On February 9th I had the opportunity to witness my long time friend Don Griggs being honored in Sacramento by Assembly Member Cheryl Brown during the Legislative Black Caucus Unsung Hero Breakfast and again on the Assembly floor for Black History Recognition.
Don truly is an unsung hero because he has led his life just helping people for the good of helping people but never shying away from combating obstacles that get in his way.
I first met Don while we both worked at Edison. We also lived in the same neighborhood, California Gardens on the Westside of San Bernardino. Don worked on a construction line truck as Crew Assistance, and I worked as a Meter Reader. Just in case you do not know what construction does at Edison they put up those tall poles that assist with carrying electricity to your homes. Now that was not easy because Don ran smack dab into situations that one would not expect in the workplace — racism. Don told me the first day on the crew a White coworker asked him to bring him a tool called the N—– Head. Don did not react in a violent way but sought out a strategy that would get the name changed and make his coworkers more sensitive to the changing diverse workforce.
When Edison’s management asked me to assist a local Boy Scout troop, I turned to my friend Don to help. Don’s experience as a former scout and training as a Marine was also what the boys needed to demonstrate good leadership. Edison had approached me as a way to develop leadership skills for upward mobility in the company and I shared that with Don. Little did Edison know this was our strong suit because Don grew up in a family of scouters and so did I.
We took the boys on scouting trips and put on the first ever camporee in the city where boys were camping out in the local city park. On that weekend, over 100 boys got a chance to experience camping, singing around a campfire, tying knots, basic first aid, and interacted with police, firefighters and emergency workers. The city police brought out their cars while the fire station on 9th street allowed the boys to visit the station and ride on the trucks. All of that was made possible because of Don’s willingness to do anything to help our community.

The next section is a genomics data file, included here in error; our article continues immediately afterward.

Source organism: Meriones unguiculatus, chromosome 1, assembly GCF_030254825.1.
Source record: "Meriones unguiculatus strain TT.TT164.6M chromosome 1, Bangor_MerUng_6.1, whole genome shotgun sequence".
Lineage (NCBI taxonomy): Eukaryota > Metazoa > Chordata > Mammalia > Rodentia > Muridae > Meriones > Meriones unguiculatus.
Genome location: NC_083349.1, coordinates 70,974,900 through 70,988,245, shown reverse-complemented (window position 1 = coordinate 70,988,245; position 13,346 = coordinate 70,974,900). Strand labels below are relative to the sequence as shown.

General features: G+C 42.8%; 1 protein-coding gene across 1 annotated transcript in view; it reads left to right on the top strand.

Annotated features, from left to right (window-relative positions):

Sure enough Edison did keep their promise to expose us to leadership in the company but some of our co-workers did not want that to happen. While Don was in training at the Edison “D” Street office, he noticed that some customers who were late in paying their bills were given extensions while all Blacks and Latinos were denied extensions which led to their lights being cut off causing them to pay an extra deposit to have them turned back on.
Don came to me and we developed a strategy to correct this policy. When Don asked the manager how was it that some people could get extensions and others could not, the answer was “I know them.” So Don and I worked on our own “I know them” policy when it came to Blacks and Latinos who needed extensions. I would tell people I knew who were having financial problems from time to time to go into the office and ask for Mr. Don Griggs.
Don mentioned that he would tell these customers, “whatever you do don’t make me look bad by not paying your bill as you agreed.”
Some might be asking now why did Don and I leave Edison, like I said earlier not all the people at Edison wanted us to achieve and wanted us to wait. By this time more opportunities were popping up at other companies and a new crop of minorities were entering Edison who could afford to wait. However, Don and I decided to enlighten upper management on things they would have to do to keep our people employed with them.
Yes it was great seeing Don walk down the floor of the Assembly and be recognized by the State of California for the contributions he has made to our community.